Best of Springfield®

Best of People & Places

The best of the city

The Inn at 835 835 S. Second St., 217-523-4466
The predictable dОcor of hotel rooms doesn’t hold a candle to the luxury treatment offered up at the Inn at 835, this year’s reader’s choice for Best Bed & Breakfast and Best Place for a Wedding Reception. The inn is a cozy place for newlyweds and silver-anniversary revelers alike to settle in for serious snuggling. Soft linens on the beds, fresh java, and made-to-order breakfast in the morning, plus a wine tasting each evening, are just a few of the amenities that await guests in the fully renovated turn-of-the-century home. For weddings, the inn offers as much as 8,500 square feet of space for the big day, including space for 150 guests in the parlors. The Conservatory, the Inn at 835’s newest and swankiest digs, holds between 250 and 300 party people, and the dance floor sits in the middle of the room — as it should — for maximum boogie potential.
Runner-up, wedding receptions: Crowne Plaza Hotel Runner-up, bed & breakfast: Pasfield House
Tim Griffin
Seven new aldermen duked it out for this top spot, but Ward 10 Ald. Tim Griffin KO’d the competition and got away with a hands-down victory. Griffin, who has yet to really step into the aldermanic spotlight, is a Springfield native who’s been involved in just about everything. He’s held a state position for 28 years, been a representative on the Sangamon County Board, chaired the American Cancer Society’s Relay for Life, owned and operated several of the city’s martial-arts schools, and now volunteers as a Cub Scout leader and baseball coach for his kids. “Between being an alderman, working, and chasing my kids all around town, I’ve got more than enough things to keep me busy,” Griffin says. During his term as Ward 10 alderman, Griffin hopes to work on the continued development of Iles Avenue and Archer Elevator Road to alleviate traffic and infrastructure concerns. Runner-up: Sam Cahnman
Unlike many middle managers in media, Jim Leach actually works! After his morning show, which broadcasts 6-9 a.m., goes off the air, it isn’t uncommon to spot Leach, who holds the title of news director — he’s a big shot, in other words — out and about covering press conferences, City Council and school-board meetings, and other newsworthy events. But Leach’s work ethic isn’t the only unusual thing about him: An avowed liberal, Leach has sometimes found himself, albeit uneasily, on the same side of the ideological divide as his conservative nemeses on such issues as illegal immigration and Gov. Rod Blagojevich. Runner-up: Johnny Molson and Andy Lee, The Molson & Lee Show, WMAY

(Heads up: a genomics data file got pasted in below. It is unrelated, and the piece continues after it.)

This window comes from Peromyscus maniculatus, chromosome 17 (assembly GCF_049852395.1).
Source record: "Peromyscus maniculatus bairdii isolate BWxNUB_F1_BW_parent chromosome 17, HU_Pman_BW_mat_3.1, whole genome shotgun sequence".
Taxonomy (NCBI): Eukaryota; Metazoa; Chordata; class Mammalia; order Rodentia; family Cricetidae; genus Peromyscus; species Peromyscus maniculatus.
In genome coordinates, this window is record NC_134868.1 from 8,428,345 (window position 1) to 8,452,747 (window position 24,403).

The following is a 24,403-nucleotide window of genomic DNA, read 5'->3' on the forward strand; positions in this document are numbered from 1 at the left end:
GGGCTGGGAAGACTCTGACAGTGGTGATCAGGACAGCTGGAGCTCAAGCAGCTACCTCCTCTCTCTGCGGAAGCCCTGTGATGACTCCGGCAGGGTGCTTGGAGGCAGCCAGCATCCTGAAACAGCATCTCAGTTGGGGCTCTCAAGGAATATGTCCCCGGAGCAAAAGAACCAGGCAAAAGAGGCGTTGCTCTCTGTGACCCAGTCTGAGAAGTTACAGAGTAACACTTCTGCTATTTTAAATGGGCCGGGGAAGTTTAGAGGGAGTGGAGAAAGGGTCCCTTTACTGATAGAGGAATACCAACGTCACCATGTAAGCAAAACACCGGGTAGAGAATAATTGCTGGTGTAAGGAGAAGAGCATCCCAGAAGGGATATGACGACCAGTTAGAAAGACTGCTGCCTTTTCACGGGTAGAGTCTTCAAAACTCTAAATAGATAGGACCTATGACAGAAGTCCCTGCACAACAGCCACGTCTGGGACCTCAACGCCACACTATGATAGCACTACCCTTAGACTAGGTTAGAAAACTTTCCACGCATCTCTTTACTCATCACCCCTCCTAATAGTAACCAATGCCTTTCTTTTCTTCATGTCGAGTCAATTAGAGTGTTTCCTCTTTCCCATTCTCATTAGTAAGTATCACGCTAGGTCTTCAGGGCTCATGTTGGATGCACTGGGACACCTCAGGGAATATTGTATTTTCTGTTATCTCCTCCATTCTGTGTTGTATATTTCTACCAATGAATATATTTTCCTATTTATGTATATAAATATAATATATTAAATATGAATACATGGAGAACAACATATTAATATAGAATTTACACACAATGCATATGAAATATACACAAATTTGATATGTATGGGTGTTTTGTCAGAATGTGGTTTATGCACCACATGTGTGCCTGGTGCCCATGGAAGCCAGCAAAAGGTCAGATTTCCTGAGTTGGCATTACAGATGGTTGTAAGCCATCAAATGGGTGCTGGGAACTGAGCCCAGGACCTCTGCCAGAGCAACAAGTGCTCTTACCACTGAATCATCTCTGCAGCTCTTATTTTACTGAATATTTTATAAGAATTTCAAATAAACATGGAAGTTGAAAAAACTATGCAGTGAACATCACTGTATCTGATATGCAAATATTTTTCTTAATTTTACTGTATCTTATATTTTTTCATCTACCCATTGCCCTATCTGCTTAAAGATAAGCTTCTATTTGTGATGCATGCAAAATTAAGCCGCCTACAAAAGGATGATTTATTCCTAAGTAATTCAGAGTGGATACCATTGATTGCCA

BEST SPRINGFIELD BLOG Kimberly Smoot Photography 
Admittedly we were caught off guard by this year’s readers’ pick for blog o’ the year. After all, Springfield is the nexus of the Illinois political world, and there are some pretty good blogs devoted to the subject of politics. We suspect that readers have grown tired of reading about the budget impasse — which is so passО — and special sessions that weren’t special and rarely met the criteria to be called session. Kimberly Smoot’s blog is a departure from all that. As part of your package, Smoot posts customers’ photos to the blog. Asked why she thinks the site has become so popular — some people have professed to be addicted to it — Smoot guesstimates that it’s simply because she posts regularly. That may be true, but the hunky guys, gorgeous girls, and cute kids don’t hurt, either. Runner-up:
It’s been a big month for Springfield’s second-term mayor — he’s reached that 50-year milestone, rubbed shoulders with professional golf greats Annika Sorenstam and Nancy Lopez, and now, for the fourth year running, dominated the competition in the Best Elected Official category. Asked why he thinks he’s so popular with Springfieldians, Davlin laughs: “With me, what you see is what you get. I’m the same person that I was five years ago, and I would hope that if I was changing to be someone different my mom would kick my rear.” Rumors have circulated that sooner or later Davlin will head for Congress, and even though he admits that he’s flattered by the notion, he’s sticking around his hometown for now. “I love what I’m doing, as hokey as that sounds,” he says. “I’m not thinking about something else.”
Runner-up: State Sen. Larry Bomke